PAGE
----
Toronto’s Kensington Market is a culture hub for the arts, food, theatre, cycling, and even pot smoking enthusiasts. Located in the confines of Spadina to the east, Bathurst to the west, College to the north, and Dundas to the south the area has become a much desired location to live and to visit. The Victorian housed neighbourhood has become so legendary that in 2006 it was designated a National historic site of Canada. The many shops, cafes, restaurants, and homegrown businesses have become a daily stomping ground for Toronto residents and visitors alike.
Kensington is known today as a strong left wing anti-corporate neighbourhood. Residents and store owners have rallied against companies like Nike and Starbucks from entering the hood. In protest of a bid by Nike to open a store front in Kensington shoes with red paint were hurled onto the streets in demonstration of the disagreement with Nike’s child workforce.
In the summer and into the fall on Sundays Kensington Market closes its streets to cars allowing for a pedestrian only exploration of the neighbourhood. Bikes of course are welcome and can be picked up at one of the many local bike shops such as Bikes On Wheels.
The Electric Theatre is a recently renovated art gallery and movie theatre located on Augusta just south of College. The art gallery is located at the front and features artists from around Toronto. The 66 seat theatre is located at the back and is available for rent by film makers or those interested in film related releases or events.
Romeo’s Juice Bar is located at the corner of Augusta and Oxford and promises the best fruit for the tastiest juices and smoothies available. Owner Romeo knows his produce well being a wholesale produce vendor himself as well as once operating a juice stand in the area.
The famous Kensington car planter has been in the area since 2006 and has quite a rich history already. The car was once situated in front of La Palette who insured it under their agreement. The car makes one think of a future where cars no longer exist and alternative uses for them have become a reality. After being towed away and returned, as well as creating battles with the city to designate it as public art, the car seems to be here to stay. On one occasion locals formed a human chain around the car to prevent it from being towed.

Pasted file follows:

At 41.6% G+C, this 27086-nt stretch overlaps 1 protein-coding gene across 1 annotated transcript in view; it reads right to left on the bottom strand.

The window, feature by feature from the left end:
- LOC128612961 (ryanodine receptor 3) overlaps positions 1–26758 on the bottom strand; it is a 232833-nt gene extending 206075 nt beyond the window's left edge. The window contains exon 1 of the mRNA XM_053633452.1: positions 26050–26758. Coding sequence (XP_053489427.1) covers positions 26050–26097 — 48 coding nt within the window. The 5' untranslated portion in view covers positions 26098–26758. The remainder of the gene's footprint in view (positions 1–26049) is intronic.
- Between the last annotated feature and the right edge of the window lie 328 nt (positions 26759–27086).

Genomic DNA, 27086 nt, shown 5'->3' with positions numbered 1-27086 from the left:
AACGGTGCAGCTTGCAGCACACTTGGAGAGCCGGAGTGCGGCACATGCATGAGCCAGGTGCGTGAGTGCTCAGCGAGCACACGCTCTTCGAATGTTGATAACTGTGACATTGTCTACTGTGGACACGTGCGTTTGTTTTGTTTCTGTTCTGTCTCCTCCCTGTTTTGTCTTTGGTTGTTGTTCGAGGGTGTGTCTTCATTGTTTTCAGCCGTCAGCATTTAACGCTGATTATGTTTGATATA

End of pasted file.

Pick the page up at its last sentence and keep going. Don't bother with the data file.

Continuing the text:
Kensington is also a huge location to visit for those fans of street art. Walls, alleys, and store fronts are all painted by local graffiti artists and painters. It creates a giant art gallery for the alternative art style that is so much associated with Toronto’s downtown core. Artists that in most cities would go unnoticed flourish here and are loved.
The area has also become a hot spot for pot smokers and the head shops that they frequent. Stores like Roach O’ Rama sell Mary Jane paraphernalia as well as providing safe havens for smokers to enjoy their green. Another location, Hot Box Cafe, allows visitors to kick back with baked goods, coffees, and joints while seated in their back patio garden.
I also got a chance to visit The Kensington Cornerstone which boasts a vegetarian friendly, celiac friendly menu as well as being very delicious. It can be hard to find good options for those whose diets are limited but The Kensington Cornerstone does it very well.
Check out a few more of our pics and come down to Kensington Market today.